Safety BX is safer than NM since the metal armor protects well against accidental penetrations. NM cable's vinyl sheathing is easily penetrated.
Grounding BX cable is grounded via its metal armor or internal green plastic-coated ground wire. Because vinyl is not conductive, grounding is achieved by a separate bare copper ground wire in the bundle.
Cutting BX is cut with a hacksaw. Better yet, use a special armored cable cutting tool. NM cable can be cut with a lineman's pliers or even with the cutter on a wire stripper.
Code BX is accepted by the National Electrical Code (NEC). Older BX cables without an internal bonding strip are not accepted by NEC. NM cable is also accepted by the NEC.

How to Rip Back BX Cable

There are three methods of ripping, or removing, the outer metal armor of BX cable: with a special BX cutting tool, a hacksaw, or manually with pliers.

Cable Ripping

Ripping an electrical cable means to sever, pull back, and remove the outer sheathing protecting a set of bundled wires. Ripping is contrasted with wire stripping, To strip a wire means to remove the plastic coating on an individual electric wire.

BX Cutting Tool

If you expect to be doing a lot of cutting, you may wish to invest in a special BX cutter, such as the Roto-Split. This tool costs between $20 and $50 and makes the job of splitting and ripping back BX cable far easier and safer than by hand.

After you insert the cable into the tool's groove, you turn the handle to cause the cutting wheel to cut away the metal sheathing. The tool is calibrated to cut the metal but stops short of touching the inner wires.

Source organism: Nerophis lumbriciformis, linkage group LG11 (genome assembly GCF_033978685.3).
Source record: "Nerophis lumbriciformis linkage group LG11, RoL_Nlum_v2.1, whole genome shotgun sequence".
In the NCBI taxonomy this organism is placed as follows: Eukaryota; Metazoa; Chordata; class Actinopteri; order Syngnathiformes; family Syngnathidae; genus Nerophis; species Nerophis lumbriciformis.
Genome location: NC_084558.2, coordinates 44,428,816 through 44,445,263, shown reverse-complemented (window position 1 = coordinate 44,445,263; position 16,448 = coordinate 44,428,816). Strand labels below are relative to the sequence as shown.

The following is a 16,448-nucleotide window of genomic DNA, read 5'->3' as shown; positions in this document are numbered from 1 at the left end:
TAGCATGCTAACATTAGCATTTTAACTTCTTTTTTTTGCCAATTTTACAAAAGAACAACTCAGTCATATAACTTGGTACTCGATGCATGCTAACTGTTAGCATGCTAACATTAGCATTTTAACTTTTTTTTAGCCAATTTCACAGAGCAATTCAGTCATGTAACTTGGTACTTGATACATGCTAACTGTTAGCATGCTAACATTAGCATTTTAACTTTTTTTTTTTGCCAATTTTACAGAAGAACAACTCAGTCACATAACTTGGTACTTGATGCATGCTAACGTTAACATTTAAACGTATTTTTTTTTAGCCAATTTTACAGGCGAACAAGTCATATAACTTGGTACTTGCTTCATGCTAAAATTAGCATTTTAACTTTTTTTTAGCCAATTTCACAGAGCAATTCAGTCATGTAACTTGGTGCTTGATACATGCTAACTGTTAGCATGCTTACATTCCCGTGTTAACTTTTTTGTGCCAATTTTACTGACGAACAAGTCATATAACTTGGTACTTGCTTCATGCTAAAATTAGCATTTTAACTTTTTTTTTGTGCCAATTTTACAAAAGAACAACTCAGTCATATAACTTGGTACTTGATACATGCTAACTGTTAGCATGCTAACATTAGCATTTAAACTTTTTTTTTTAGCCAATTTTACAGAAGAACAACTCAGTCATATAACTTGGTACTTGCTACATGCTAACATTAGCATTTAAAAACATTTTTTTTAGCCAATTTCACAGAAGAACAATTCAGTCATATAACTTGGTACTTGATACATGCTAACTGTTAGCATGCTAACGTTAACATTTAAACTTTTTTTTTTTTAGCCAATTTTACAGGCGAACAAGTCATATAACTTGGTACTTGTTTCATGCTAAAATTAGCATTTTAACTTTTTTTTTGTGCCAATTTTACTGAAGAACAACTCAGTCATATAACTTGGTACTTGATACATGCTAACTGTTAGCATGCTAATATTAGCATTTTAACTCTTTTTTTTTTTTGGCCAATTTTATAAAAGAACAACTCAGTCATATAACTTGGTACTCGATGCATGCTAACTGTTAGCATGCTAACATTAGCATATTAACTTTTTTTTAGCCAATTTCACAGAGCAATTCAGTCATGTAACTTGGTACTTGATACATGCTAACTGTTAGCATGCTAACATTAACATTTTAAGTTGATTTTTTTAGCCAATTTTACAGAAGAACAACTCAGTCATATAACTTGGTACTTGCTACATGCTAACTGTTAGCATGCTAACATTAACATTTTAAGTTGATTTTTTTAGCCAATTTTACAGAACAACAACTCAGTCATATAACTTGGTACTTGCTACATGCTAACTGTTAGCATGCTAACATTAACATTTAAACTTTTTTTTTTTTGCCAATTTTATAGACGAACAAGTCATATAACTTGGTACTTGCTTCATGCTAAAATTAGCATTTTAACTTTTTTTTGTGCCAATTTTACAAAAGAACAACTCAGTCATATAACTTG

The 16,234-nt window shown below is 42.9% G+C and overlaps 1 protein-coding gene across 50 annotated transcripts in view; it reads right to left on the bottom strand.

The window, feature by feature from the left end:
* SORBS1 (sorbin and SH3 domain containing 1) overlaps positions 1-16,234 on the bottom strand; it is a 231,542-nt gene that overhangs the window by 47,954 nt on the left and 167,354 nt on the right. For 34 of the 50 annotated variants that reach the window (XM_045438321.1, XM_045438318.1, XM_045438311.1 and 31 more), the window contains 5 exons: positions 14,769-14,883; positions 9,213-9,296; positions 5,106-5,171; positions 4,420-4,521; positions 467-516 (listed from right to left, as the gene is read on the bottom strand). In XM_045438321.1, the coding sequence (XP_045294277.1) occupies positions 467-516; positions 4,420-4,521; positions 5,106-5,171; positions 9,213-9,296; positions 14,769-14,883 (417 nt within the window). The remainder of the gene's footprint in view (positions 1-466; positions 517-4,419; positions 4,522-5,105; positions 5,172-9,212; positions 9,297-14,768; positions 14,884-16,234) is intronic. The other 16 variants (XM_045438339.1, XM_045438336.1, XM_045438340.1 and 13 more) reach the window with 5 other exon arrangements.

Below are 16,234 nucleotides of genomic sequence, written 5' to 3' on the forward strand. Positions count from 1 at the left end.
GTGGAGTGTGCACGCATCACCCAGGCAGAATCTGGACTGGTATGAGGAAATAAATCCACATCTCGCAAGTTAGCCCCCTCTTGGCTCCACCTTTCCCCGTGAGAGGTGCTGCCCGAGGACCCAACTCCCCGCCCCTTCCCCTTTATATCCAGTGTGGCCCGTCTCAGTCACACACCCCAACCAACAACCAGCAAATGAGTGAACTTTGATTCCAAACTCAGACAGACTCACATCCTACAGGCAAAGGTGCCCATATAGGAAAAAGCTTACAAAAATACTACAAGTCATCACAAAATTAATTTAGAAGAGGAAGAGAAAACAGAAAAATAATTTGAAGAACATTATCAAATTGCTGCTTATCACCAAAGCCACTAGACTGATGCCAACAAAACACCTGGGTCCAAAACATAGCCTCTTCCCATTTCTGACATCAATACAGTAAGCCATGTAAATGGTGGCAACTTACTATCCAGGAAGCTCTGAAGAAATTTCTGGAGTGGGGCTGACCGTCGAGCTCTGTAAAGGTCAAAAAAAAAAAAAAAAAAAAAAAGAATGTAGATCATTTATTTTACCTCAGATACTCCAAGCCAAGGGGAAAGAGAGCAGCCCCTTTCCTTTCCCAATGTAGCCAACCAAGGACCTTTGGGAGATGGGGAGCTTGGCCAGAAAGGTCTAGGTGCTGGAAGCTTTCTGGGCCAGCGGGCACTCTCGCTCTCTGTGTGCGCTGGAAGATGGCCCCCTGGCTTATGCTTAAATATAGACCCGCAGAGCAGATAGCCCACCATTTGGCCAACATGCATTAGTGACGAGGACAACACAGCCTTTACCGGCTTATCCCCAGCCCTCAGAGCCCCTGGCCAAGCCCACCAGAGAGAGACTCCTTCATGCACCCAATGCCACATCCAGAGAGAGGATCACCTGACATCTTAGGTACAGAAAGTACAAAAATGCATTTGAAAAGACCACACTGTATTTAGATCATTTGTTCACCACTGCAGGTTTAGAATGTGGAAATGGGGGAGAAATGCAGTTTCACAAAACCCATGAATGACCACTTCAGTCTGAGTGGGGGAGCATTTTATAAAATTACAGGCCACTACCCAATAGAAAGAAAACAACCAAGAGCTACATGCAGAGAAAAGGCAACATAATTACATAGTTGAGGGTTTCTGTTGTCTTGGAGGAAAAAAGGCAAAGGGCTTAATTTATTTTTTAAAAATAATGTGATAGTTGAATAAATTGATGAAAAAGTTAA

Cutting BX by Hand

It is possible to cut and rip the armor without a BX cutting tool. You can cut the outer armor with a hacksaw, assisted with a strong pair of wire snippers or pliers.

With this method, there is the danger of nicking the insulation on the inner wires, not to mention lacerating your fingers on the sharp metal armor.

BX Cable Development and History

BX is one of the earliest types of electrical cable developed for both residential and commercial uses in the early part of the 20th century.

Early forms of BX can still be found by homeowners renovating their homes. It is not certain how the term "BX" came to represent metal-armored cable, but it may have something to do with the product first being produced in the Bronx borough of New York.

Early accounts of BX cable being used date back to 1910. Widespread production and use of BX cable began in the 1920s when BX was promoted as being a modern, safe, fireproof improvement over older cloth-sheathed wiring.

Should You Buy BX Cable or Wire?

As a do-it-yourself residential electrician, you likely will find it easier to handle, rip, and pull NM, or Romex brand, electrical cable. Unless the specifics of the job or the electrical code demand that you use BX cable, your wiring project will go faster with NM, plastic-sheathed wiring.

BX cable is heavy and its surface is corrugated, making it difficult to pull through the holes in studs. BX cable's metal sheathing can be hard to cut without nicking or severing the inner wire. NM cable, too, presents the danger of nicking inner wires. But because the outer sheathing is softer, less force is required to cut it. 

In addition, while home improvement stores still do carry BX cable, do-it-yourselfers will find a far greater selection of NM cables at retail outlets.

The Spruce uses only high-quality sources, including peer-reviewed studies, to support the facts within our articles. Read our editorial process to learn more about how we fact-check and keep our content accurate, reliable, and trustworthy.
  1. Shapiro, David E. Old Electrical Wiring. 2nd ed., Mcgraw-Hill, 2010.